Rare British campervan reappears
This is a 1961 Bedford CA Dormobile Caravan by Martin Walter, which will come up for auction at a Sotheby’s. The auction is entitled the Elkhart Collection, it will be held from 23 – 24 October 2020 and if you are interested here is a link : https://rmsothebys.com/en/auctions/el20/the-elkhart-collection/lots/r015...
The Sotheby’s site tells us that this vehicle is
a rare British equivalent to the Volkswagen Camper
Light-duty, Vauxhall-based chassis with Dormobile caravan conversion
Updated high-quality restoration; recently fitted with newer radial tyres
Modern fittings and fixtures throughout
The first Bedford CA based Dormobile campervan appeared in 1957. It had a gas stove, a sink and cupboards. The seats converted into beds. One could stand up when roof was erected. This roof had a red and white striped canopy which was hinged on the left side.
If you see any old British films with street scenes, you will almost certainly see a Bedford CA. It was manufactured from 1952-1969. It was 178cm wide and 190cm high. The campervan was manufactured using the long wheel base version which had a length of 421cm. The vehicle was powered by a 1508cc or 1,594cc, inline four cylinder petrol engine. This gave up to 54 hp which could get you from nought to 50mph in under two weeks. The vehicle initially had a three-speed manual transmission, later models offered the option of a four speed gear box. The gear change was mounted on the steering column. There was a speedometer, a fuel gauge and a water temperature gauge.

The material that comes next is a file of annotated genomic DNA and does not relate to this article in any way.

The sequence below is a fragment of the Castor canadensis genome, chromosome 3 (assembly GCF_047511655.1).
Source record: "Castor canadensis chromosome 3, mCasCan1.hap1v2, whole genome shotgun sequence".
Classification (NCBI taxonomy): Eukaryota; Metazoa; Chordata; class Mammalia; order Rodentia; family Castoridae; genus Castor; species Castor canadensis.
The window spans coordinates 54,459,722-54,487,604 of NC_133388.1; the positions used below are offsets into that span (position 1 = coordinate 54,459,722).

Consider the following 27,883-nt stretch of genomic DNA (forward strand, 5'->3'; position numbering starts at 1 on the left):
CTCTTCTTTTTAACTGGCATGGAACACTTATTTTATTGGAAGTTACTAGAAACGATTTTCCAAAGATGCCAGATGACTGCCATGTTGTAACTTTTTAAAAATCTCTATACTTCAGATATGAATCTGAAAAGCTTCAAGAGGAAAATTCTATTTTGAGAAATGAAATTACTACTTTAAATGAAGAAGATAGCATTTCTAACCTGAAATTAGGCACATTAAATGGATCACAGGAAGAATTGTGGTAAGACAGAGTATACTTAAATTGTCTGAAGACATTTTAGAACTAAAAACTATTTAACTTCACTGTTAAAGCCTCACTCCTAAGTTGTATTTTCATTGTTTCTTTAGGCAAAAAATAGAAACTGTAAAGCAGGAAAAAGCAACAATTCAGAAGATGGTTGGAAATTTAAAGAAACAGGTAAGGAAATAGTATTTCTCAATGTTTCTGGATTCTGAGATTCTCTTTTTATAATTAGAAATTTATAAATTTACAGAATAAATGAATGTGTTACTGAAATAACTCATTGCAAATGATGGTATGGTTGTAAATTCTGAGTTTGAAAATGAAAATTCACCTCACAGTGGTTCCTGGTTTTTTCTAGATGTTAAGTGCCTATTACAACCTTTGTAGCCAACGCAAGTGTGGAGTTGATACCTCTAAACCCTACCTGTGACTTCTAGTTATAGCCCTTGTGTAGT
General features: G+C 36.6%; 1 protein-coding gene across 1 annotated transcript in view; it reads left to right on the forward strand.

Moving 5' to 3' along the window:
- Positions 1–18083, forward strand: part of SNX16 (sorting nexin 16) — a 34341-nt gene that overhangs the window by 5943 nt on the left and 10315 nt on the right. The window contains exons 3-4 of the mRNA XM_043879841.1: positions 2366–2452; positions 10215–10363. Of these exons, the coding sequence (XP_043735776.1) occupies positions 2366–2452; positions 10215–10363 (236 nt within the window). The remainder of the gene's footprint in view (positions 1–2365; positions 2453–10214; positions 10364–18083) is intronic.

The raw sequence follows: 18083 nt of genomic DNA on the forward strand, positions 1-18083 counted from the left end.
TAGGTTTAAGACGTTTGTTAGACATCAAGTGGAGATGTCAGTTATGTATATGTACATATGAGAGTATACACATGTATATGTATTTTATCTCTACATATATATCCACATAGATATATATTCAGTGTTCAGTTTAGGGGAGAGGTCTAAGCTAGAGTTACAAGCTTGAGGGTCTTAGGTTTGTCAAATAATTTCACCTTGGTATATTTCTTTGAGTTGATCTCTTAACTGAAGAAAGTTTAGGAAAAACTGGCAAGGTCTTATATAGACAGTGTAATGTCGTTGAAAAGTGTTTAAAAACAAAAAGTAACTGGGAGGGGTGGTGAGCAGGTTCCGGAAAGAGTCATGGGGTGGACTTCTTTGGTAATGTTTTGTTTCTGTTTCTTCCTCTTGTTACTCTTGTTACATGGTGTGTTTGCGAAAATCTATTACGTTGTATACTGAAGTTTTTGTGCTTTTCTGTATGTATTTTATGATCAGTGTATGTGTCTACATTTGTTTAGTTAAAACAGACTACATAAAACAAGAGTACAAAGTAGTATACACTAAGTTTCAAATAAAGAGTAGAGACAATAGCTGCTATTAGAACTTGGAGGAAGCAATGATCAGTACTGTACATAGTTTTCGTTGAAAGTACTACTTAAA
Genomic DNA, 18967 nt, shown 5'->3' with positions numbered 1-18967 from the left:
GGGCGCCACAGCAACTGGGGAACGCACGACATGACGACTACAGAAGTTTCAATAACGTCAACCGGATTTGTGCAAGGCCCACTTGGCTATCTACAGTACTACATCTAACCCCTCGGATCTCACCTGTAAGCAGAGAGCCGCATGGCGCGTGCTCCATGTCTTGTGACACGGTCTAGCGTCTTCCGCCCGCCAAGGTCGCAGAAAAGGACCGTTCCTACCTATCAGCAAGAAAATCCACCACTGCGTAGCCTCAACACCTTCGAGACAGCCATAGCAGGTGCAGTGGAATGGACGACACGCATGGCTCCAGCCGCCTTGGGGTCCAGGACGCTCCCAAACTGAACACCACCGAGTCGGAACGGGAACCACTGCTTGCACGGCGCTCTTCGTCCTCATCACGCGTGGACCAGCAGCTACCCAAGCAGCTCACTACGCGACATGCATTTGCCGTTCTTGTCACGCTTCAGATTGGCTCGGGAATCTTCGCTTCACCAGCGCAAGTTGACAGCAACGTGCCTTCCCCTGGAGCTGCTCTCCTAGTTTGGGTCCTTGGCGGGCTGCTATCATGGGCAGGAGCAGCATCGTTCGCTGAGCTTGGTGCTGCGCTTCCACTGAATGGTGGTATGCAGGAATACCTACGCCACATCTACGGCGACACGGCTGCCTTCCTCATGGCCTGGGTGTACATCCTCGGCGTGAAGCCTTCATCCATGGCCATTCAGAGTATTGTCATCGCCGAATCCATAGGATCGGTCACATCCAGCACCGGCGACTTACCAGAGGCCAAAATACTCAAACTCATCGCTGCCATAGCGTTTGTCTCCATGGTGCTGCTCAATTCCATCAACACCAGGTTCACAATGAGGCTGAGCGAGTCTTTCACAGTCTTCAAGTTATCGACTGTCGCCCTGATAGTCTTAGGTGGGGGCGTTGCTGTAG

The conversion is by Martin Walter which could have been the oldest campervan conversion company. It was founded in 1773 to make harnesses, started making coaches, then vehicles. It went out of business in the 1990s.
I have some advertising material here for you to look at which I think is from the early 1960s. The price of the vehicle is GBP658 which was then around USD1,900. Note that the advertisement says there is no PT. PT is purchase tax which is like value added tax, although VAT is borne by the end customer whereas PT is applied at the point of production. A little story on this one. The UK income tax authorities ruled that van conversions were subject to tax unless they had suitable facilities for living such as a cooker and running water.
The Dormobile was built on a variety of base vehicles, there is a owners group in the UK with a website and a Facebook page and it seems they have meet ups from time to time.